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10/19/12

Halloween Pranks Of An 80s Teenager

Halloween Pranks Of An 80s Teenager

Most of us reach a crossroads at some point in our early teenage years...is dressing up as Matt Trakker for a bag full of Halloween goodies worth the humiliation from your friends who are "too cool" to go trick-or-treating? Most of us at that point succumb to peer pressure and end up initially regretting our decision that first year we official quit the free candy tradition. The decision was usually met under the condition that you could always sneak candy from your parents' trick-or-treating stash. But ending the door-to-door candy haul usually began new traditions like scary movie marathons, costume parties, or Halloween night pranks.

For me, it was the latter. I remember the older kids in my neighborhood in central PA who were out to scare kids and play pranks on Halloween night when I was still trick-or-treating. Usually they were out for a cheap scare, followed by some tears or a sprint toward the parent's car following behind. Other older kids were out to prank houses in the neighborhood; simple stuff that was really more to annoy the homeowner than to warrant a call to the cops for vandalizing property. That was what interested me and my friends, a game of "can I mess with my neighbors without them finding out it was the kid across the street that mows their grass." So here are some Halloween pranks that my friends and I resorted to after we gave up our rubber band strapped masks and costumes.

TOILET PAPERING TREES
I moved to Montgomery, AL about six years and it didn't take long for me to learn that toilet-papering trees is actually a tradition if you're an Auburn alum. But as a teenager in the late 80s, papering trees was more infamous. It was the perfect prank because it challenged the prankster and made for a tough clean up for the homeowner. "T.P.ing" a tree took a skilled throw. The perfect technique was unrolling a small amount and then launching all the way over the tree. (Came in handy that I was a baseball player...and a pitcher at that.) You had to be relatively accurate too because you never knew how many throws you were gonna get before the homeowner heard what was going on (usually from all the laughing.) Another good reason to paper a tree was the difficulty involved for the homeowner to remove it, mainly because it was impossible to just rake it off the tree. It took a good soaking rain or strong winds to get it all out of the tree, which could be weeks after Halloween.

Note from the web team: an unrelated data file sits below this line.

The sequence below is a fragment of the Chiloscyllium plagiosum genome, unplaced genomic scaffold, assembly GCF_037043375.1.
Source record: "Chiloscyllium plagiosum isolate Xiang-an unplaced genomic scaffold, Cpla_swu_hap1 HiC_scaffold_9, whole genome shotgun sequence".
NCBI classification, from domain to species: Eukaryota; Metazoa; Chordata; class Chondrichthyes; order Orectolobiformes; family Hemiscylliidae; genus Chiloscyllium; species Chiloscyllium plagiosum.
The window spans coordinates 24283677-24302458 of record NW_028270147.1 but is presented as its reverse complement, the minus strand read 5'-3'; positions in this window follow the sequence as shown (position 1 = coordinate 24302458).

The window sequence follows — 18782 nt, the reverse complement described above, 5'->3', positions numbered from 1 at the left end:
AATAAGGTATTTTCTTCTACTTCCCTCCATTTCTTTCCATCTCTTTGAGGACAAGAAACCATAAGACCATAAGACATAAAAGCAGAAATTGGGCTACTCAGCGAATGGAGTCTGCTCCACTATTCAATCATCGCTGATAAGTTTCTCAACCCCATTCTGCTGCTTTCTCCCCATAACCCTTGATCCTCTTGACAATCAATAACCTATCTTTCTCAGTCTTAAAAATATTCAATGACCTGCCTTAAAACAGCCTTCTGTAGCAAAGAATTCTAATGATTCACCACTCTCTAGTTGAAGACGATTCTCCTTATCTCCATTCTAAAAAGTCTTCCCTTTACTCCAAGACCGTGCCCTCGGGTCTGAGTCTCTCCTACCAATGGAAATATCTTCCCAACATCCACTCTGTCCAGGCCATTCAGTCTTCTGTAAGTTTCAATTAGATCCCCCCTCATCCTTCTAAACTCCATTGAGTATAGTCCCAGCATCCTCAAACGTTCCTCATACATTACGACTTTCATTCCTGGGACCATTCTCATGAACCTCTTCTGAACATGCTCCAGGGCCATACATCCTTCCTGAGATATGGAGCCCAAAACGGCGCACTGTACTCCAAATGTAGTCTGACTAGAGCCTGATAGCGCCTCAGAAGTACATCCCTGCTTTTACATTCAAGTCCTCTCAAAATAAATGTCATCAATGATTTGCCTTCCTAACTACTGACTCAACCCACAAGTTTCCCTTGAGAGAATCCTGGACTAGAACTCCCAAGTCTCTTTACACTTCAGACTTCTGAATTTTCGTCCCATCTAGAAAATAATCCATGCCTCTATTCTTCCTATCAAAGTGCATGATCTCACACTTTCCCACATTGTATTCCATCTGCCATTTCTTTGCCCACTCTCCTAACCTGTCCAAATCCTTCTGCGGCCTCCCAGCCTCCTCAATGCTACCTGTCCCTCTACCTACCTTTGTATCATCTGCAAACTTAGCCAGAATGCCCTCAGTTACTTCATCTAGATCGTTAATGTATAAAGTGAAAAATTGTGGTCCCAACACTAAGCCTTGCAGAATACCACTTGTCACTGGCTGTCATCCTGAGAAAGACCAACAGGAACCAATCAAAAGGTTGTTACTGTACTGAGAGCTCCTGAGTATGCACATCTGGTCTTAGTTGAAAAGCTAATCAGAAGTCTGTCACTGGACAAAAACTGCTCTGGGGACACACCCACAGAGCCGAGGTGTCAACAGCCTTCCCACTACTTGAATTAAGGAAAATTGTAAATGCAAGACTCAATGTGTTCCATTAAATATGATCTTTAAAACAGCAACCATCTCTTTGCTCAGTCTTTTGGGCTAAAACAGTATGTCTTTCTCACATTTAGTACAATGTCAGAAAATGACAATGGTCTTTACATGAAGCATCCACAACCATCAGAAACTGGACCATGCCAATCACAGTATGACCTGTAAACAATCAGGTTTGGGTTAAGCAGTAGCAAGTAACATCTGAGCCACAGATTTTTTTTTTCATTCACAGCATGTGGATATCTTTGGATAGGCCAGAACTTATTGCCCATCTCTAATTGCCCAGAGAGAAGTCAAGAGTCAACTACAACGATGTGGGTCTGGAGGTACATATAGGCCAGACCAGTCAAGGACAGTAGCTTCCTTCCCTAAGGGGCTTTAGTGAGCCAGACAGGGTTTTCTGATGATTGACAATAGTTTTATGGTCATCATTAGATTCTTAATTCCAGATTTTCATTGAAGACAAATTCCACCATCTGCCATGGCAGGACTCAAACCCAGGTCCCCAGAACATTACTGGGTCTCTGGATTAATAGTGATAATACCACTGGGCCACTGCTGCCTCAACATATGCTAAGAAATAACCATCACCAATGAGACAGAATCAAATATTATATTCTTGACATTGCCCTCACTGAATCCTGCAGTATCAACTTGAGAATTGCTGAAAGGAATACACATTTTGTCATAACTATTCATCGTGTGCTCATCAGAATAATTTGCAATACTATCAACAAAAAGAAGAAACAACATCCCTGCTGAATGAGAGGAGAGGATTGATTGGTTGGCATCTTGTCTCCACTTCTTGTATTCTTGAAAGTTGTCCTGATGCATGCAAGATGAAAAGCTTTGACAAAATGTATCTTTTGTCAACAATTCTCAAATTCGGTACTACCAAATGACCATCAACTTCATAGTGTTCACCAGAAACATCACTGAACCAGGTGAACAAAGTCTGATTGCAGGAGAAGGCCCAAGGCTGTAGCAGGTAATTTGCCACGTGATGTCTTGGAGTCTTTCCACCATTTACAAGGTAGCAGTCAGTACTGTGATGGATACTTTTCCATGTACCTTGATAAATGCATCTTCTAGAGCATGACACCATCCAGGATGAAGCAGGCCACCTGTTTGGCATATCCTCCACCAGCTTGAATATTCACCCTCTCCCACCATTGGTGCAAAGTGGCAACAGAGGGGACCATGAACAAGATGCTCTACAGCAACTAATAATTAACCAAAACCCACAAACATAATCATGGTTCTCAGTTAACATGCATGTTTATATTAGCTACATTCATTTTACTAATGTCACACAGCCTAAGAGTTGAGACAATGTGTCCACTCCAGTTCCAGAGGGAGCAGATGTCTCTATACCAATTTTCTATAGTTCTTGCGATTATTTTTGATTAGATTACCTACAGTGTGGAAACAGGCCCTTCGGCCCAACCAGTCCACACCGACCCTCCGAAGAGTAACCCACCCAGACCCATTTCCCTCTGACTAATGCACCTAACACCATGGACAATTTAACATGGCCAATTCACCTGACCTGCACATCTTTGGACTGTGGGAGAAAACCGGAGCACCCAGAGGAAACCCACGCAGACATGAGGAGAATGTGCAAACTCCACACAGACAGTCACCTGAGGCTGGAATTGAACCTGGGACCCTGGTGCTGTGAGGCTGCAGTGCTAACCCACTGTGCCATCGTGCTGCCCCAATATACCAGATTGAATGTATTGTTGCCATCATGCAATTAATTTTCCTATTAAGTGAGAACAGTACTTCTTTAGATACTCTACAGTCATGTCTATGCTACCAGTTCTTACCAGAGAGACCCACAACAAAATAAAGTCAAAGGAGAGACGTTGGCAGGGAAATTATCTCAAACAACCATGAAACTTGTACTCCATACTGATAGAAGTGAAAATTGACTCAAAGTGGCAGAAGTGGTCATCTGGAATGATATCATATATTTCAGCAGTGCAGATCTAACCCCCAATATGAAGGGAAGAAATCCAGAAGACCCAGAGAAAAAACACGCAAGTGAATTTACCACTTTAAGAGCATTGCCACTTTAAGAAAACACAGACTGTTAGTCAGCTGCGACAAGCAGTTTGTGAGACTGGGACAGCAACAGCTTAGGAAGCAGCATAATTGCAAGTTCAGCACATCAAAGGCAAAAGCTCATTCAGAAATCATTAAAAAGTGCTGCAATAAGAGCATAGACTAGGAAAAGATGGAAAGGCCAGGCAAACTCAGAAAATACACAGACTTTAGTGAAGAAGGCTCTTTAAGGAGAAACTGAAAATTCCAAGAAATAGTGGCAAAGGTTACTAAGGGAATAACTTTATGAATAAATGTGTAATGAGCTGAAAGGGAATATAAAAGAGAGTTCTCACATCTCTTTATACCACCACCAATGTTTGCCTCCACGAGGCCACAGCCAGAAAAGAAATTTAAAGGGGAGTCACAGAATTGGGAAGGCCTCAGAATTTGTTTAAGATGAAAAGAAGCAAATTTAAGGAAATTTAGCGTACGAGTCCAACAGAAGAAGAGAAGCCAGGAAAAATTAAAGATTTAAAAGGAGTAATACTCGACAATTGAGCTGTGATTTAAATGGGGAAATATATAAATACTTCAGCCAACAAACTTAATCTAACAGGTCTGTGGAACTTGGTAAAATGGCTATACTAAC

SOAPING WINDOWS
Harmless yet creative. I distinctly remember my dad going nuts after some kids soaped our garage door windows on Halloween one year. It was probably his reaction that encouraged me to stash a couple bars of soap for our teenage Halloween antics. Creativity was definitely encouraged for this prank, depending again on how much time you had to draw a jack-o-lantern or a silly face. Most of the time it was just covering as much of the window as possible, so it was harder for the home (or car owner) to wipe off. Some of my friends went out of the way to find an obscure window, like on a tool shed, so the prank wouldn't be found for awhile. Sometimes a game of "can you top this" would occur, where you tried to get to a window up high enough to where you could almost hear the person walk out of the house the next day and say "how in the world did they get that window up there?"

FORKING YARDS
This prank was a little on the expensive side, but when executed properly, left homeowners with aching backs the day after Halloween. Forking usually was a team effort in both preparation and execution. First, you needed a good amount of plastic cutlery, which if was not in high demand at your house, left you scrapping for spoons and knives as well. Typically, my friends and I combined our resources and saved the forking for one yard. A good forking covered the yard, but depending on who lived at the house, a spelled word or a happy face could also make a point. The best forkings were spread out over the whole yard and were a couple feet apart from each other. You never wanted them close together that the homeowner could pick up a handful in one stoop. It was always good to put a few under overgrown shrubs or in gardens to find later.

CORNING